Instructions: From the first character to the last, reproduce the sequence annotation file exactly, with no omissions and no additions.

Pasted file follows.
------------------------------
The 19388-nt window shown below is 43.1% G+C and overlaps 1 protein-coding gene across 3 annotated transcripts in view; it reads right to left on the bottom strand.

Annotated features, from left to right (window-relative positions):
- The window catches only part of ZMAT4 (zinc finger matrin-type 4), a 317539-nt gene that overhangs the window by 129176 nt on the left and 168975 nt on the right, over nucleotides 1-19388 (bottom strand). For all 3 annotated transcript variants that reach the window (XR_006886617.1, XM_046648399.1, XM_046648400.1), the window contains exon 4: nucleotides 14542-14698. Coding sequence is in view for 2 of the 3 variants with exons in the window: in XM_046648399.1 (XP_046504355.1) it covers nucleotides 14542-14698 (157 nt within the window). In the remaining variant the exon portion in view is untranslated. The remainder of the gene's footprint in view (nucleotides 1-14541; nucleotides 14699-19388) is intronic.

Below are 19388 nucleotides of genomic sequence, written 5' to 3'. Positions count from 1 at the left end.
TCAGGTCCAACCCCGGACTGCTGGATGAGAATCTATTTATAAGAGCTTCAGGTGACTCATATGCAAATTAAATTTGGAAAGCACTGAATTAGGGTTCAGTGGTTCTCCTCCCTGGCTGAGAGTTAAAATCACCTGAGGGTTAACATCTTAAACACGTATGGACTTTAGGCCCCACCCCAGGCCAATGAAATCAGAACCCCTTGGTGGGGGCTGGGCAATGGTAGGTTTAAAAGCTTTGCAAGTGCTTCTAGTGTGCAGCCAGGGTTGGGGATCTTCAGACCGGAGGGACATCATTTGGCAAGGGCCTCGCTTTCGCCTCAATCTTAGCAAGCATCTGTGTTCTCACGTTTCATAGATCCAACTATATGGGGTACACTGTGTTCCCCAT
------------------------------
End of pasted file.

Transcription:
The 19388-nt window shown below is 43.1% G+C and overlaps 1 protein-coding gene across 3 annotated transcripts in view; it reads right to left on the bottom strand.

Annotated features, from left to right (window-relative positions):
- The window catches only part of ZMAT4 (zinc finger matrin-type 4), a 317539-nt gene that overhangs the window by 129176 nt on the left and 168975 nt on the right, over nucleotides 1-19388 (bottom strand). For all 3 annotated transcript variants that reach the window (XR_006886617.1, XM_046648399.1, XM_046648400.1), the window contains exon 4: nucleotides 14542-14698. Coding sequence is in view for 2 of the 3 variants with exons in the window: in XM_046648399.1 (XP_046504355.1) it covers nucleotides 14542-14698 (157 nt within the window). In the remaining variant the exon portion in view is untranslated. The remainder of the gene's footprint in view (nucleotides 1-14541; nucleotides 14699-19388) is intronic.

Below are 19388 nucleotides of genomic sequence, written 5' to 3'. Positions count from 1 at the left end.
TCAGGTCCAACCCCGGACTGCTGGATGAGAATCTATTTATAAGAGCTTCAGGTGACTCATATGCAAATTAAATTTGGAAAGCACTGAATTAGGGTTCAGTGGTTCTCCTCCCTGGCTGAGAGTTAAAATCACCTGAGGGTTAACATCTTAAACACGTATGGACTTTAGGCCCCACCCCAGGCCAATGAAATCAGAACCCCTTGGTGGGGGCTGGGCAATGGTAGGTTTAAAAGCTTTGCAAGTGCTTCTAGTGTGCAGCCAGGGTTGGGGATCTTCAGACCGGAGGGACATCATTTGGCAAGGGCCTCGCTTTCGCCTCAATCTTAGCAAGCATCTGTGTTCTCACGTTTCATAGATCCAACTATATGGGGTACACTGTGTTCCCCAT